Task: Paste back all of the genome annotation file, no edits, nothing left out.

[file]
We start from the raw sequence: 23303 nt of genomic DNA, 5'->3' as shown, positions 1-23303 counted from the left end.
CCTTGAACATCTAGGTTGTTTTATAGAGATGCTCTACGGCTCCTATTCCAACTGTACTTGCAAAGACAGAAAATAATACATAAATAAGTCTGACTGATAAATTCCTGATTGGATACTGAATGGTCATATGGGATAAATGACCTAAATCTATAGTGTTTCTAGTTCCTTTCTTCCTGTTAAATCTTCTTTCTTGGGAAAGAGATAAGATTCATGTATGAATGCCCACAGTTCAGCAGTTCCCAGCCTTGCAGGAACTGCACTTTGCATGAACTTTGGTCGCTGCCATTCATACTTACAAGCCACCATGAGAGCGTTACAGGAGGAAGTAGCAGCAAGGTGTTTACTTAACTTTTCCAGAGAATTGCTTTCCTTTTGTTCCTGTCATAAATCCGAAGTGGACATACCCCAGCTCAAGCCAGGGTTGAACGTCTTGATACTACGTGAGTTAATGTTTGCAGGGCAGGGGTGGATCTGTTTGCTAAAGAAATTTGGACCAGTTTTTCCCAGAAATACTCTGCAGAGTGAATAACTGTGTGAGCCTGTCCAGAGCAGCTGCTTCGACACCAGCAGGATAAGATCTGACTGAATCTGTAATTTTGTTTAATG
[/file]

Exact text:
We start from the raw sequence: 23303 nt of genomic DNA, 5'->3' as shown, positions 1-23303 counted from the left end.
CCTTGAACATCTAGGTTGTTTTATAGAGATGCTCTACGGCTCCTATTCCAACTGTACTTGCAAAGACAGAAAATAATACATAAATAAGTCTGACTGATAAATTCCTGATTGGATACTGAATGGTCATATGGGATAAATGACCTAAATCTATAGTGTTTCTAGTTCCTTTCTTCCTGTTAAATCTTCTTTCTTGGGAAAGAGATAAGATTCATGTATGAATGCCCACAGTTCAGCAGTTCCCAGCCTTGCAGGAACTGCACTTTGCATGAACTTTGGTCGCTGCCATTCATACTTACAAGCCACCATGAGAGCGTTACAGGAGGAAGTAGCAGCAAGGTGTTTACTTAACTTTTCCAGAGAATTGCTTTCCTTTTGTTCCTGTCATAAATCCGAAGTGGACATACCCCAGCTCAAGCCAGGGTTGAACGTCTTGATACTACGTGAGTTAATGTTTGCAGGGCAGGGGTGGATCTGTTTGCTAAAGAAATTTGGACCAGTTTTTCCCAGAAATACTCTGCAGAGTGAATAACTGTGTGAGCCTGTCCAGAGCAGCTGCTTCGACACCAGCAGGATAAGATCTGACTGAATCTGTAATTTTGTTTAATG